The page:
The New York State Department of Health announced on Friday its selection of five organizations to manufacture and dispense medical marijuana.
And while the application from Jack and Kurt Van de Wetering, under THC Health Inc., to grow marijuana at their Ivy Acres farm was not among those selected, a dispensary from another organization is slated for Riverhead. READ
BARBARAELLEN KOCH FILE PHOTO | Weeping Willow Park will open Friday with a ribbon-cutting ceremony.
The long planned Weeping Willow Park will officially open Friday in a ribbon-cutting ceremony at 1 p.m., Riverhead Supervisor Sean Walter announced.
The park sits on the site of the former Weeping Willow Motel on West Main Street, which had been there for 58 years until the town purchased the property in 2009 for $1.25 million to transform the half-acre site into a park. The demolition of the building was delayed until 2011 because asbestos had to be removed, and earlier this year, the opening was delayed further by vandals driving on the grass.
In addition to creating a park with a canoe and kayak launching area, the removal of the motel also had benefits, Mr. Walter said.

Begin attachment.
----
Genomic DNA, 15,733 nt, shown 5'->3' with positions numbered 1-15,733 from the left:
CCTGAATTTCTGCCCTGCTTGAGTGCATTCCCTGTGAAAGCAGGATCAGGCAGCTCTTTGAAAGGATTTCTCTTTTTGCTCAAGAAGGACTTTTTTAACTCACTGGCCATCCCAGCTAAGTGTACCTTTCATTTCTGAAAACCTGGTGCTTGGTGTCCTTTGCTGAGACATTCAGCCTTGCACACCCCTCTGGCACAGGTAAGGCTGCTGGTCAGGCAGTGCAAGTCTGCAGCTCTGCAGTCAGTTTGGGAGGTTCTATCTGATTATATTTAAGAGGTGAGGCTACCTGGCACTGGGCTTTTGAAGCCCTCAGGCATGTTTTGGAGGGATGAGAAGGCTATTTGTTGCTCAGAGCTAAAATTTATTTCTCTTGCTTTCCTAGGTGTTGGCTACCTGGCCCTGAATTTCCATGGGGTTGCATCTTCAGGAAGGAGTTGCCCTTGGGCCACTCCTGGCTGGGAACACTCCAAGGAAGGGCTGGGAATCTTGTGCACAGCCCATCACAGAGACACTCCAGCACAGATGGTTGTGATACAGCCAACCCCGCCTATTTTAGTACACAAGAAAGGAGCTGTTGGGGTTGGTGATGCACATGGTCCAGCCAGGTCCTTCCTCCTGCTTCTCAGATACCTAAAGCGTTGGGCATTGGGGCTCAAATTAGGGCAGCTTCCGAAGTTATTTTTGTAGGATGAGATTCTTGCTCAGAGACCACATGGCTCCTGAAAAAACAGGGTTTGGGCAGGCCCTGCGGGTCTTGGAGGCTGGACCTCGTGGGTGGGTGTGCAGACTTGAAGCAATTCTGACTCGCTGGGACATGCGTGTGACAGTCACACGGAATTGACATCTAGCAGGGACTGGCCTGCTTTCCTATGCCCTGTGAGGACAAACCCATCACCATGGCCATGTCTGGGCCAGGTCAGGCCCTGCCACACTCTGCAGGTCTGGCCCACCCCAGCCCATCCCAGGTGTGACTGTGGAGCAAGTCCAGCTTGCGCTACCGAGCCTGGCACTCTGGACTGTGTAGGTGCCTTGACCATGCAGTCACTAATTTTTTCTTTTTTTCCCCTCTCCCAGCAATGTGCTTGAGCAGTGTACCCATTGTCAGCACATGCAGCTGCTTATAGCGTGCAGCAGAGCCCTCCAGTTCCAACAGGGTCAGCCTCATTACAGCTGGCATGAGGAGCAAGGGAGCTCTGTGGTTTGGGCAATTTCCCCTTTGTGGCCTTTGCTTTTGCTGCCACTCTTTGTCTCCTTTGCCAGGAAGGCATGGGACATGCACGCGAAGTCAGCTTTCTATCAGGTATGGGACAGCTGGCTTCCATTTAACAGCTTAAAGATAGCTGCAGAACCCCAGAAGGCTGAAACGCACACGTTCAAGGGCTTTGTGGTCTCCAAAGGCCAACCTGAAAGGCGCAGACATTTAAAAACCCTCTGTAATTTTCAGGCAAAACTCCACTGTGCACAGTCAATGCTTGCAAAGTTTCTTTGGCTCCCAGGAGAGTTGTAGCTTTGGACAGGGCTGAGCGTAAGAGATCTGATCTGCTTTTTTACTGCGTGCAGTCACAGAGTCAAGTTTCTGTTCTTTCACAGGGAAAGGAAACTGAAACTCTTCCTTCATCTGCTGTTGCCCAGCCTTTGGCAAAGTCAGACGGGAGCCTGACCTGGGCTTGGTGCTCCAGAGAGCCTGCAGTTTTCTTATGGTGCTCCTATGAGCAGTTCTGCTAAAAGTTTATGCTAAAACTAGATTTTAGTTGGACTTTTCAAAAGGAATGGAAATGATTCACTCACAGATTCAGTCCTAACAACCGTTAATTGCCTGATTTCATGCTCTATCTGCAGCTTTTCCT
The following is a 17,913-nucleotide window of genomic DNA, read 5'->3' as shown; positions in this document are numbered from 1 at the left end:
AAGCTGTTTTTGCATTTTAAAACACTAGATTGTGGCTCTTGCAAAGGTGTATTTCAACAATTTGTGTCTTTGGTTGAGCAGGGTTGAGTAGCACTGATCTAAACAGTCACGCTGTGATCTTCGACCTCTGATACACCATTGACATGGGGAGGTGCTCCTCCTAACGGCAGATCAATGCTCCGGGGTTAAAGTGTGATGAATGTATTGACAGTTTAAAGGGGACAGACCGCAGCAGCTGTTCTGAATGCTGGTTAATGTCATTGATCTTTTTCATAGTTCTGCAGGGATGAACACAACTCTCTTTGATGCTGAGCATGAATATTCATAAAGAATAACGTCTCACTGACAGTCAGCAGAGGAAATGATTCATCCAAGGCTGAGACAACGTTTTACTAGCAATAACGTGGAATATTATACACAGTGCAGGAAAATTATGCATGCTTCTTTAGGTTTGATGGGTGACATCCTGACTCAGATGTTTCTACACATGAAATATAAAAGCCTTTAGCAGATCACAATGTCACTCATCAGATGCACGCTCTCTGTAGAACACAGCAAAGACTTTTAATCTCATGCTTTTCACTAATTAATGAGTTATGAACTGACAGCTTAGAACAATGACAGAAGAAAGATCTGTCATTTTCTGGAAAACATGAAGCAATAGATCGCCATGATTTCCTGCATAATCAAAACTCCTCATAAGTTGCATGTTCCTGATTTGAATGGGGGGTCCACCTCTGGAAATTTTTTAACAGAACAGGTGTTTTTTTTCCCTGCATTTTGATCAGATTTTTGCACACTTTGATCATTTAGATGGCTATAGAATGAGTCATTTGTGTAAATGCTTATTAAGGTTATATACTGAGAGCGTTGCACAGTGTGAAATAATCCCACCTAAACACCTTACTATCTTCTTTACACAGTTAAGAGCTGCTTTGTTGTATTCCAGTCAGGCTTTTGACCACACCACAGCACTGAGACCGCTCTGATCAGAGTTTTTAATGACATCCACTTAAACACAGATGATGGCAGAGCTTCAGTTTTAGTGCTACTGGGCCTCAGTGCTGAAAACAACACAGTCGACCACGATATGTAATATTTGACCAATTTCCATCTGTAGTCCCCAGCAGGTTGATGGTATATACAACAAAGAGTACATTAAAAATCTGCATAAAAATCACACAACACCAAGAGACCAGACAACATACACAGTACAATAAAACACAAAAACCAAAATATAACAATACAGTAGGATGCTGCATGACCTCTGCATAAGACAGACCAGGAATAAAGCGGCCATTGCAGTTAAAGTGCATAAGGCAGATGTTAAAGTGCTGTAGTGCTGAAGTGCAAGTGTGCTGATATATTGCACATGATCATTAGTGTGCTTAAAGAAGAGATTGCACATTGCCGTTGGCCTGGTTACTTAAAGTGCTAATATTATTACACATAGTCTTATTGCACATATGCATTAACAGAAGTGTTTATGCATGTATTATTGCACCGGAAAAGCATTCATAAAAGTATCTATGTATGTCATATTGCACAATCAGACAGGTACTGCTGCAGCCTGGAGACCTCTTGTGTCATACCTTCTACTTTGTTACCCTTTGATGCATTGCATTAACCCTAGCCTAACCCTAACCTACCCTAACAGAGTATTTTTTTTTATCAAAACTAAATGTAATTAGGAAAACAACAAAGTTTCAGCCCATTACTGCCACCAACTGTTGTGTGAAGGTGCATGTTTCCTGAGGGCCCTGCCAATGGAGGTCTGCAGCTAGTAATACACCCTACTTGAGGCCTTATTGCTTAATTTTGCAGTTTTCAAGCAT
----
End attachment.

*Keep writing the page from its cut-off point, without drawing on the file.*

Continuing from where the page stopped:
“The project has removed a blighting influence in the downtown Riverhead business district and eliminated the significant discharge of wastewater and runoff from the site into the Peconic River,” he said.
Cornell Cooperative Extension provided picnic tables, trash receptacles and signage to the park through its “Creating Healthy Places in Suffolk County” grant awarded by the New York State Department of Health, according to Susan Wilk, Cornell’s Creating Healthy Places in Suffolk County Coordinator.
The town purchased the property using money from the Community Preservation Fund, which comes from a voter-approved two-percent real estate transfer tax.
The town also received a $500,000 state Environmental Protection Fund grant for the project in 2007.
The State Department of Environmental Conservation has issued an air quality warning for all of Long Island until 11 p.m. today.
Summer heat can lead to the formation of ground‑level ozone – a major component of smog, according to the DEC.
Ground level ozone is forecasted to hit levels that can make it more difficult to breathe, cause coughing, aggravate diseases like asthma, emphysema or bronchitis, and make the lungs more susceptible to infection.
The New York State Department of Health has warned residents – particularly children, older adults, and people who are active outdoors to limit strenuous physical activity when pollutions levels are high.
A toll‑free Air Quality Hotline has been established by DEC to keep New Yorkers informed of the latest Air Quality situation. Call 1-800-535-1345 for information.